PLATO'S THEORY OF FORMS
According to Plato "The forms are not concepts in the mind, but are existing realities apart from the mind. The forms are eternal and immutable". Forms are imperfectly reflected in human affairs, and language limits us in how we can explain these forms. The forms are "out there" somewhere. The world from which these forms are described to come from is not one that can be viewed by the human eye but is visible as pattern. We can believe in the existence of ideal standards without claiming to possess them. The belief in an absolute that we do not possess is often the best way to understand the concept of it
When looking at Plato's theory of forms, you realise how clear it is that this philosophy, is essential to realise Plato's way of thinking and rationalising. Plato came to the conclusion that the theory of forms was based on two points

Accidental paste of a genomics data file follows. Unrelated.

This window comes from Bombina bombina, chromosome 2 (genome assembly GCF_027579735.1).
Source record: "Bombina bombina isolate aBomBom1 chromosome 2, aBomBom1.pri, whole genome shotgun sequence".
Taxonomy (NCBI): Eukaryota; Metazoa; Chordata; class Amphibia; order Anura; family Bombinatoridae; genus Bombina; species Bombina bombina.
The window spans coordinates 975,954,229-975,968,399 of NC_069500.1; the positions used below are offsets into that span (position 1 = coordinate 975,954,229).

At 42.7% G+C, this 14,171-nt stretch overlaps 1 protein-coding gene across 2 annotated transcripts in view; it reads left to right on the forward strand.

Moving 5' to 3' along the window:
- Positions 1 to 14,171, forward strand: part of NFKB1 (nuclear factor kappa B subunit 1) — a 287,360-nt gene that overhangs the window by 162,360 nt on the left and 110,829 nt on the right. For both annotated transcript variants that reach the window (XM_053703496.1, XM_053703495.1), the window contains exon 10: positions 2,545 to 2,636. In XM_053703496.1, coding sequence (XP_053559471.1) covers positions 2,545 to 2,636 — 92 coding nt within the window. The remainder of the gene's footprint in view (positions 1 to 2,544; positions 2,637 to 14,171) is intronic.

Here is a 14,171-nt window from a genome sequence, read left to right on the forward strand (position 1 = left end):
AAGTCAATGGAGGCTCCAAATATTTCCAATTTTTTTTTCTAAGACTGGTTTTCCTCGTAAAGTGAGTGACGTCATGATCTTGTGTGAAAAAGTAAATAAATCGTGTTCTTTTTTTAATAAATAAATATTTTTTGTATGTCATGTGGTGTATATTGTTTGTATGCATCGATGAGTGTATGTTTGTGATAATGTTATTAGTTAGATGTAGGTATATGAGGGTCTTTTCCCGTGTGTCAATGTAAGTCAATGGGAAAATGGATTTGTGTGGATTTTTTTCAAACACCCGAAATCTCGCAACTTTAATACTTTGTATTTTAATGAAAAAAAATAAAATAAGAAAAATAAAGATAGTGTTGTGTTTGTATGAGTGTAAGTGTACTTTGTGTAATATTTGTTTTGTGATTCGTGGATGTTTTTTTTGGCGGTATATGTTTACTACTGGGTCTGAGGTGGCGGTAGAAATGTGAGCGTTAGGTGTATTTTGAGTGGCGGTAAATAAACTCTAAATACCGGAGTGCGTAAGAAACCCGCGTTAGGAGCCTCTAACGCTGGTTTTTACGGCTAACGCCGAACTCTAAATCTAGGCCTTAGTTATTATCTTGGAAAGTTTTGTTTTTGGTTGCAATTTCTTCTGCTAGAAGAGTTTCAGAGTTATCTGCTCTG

1. We can have knowledge e.g. maths and a basic understanding and recognition of object and other things. However we can never see the true knowledge or true object.
2. The knowledge of the world of forms cannot come through the senses. The forms are immutable and the knowledge of them is in our souls, which are also immutable but the knowledge lays dormant.
Plato's belief in these two main points was explained in two worlds, the material world this is the solid world we live in the world we know as reality. Then there is the empirical the perfect world of pattern and form. The world we have imitated imperfectly.
Plato also believed that the body and soul are dualist, meaning separate. This is part of Plato's philosophy of body and soul. He believed the body belonged to the...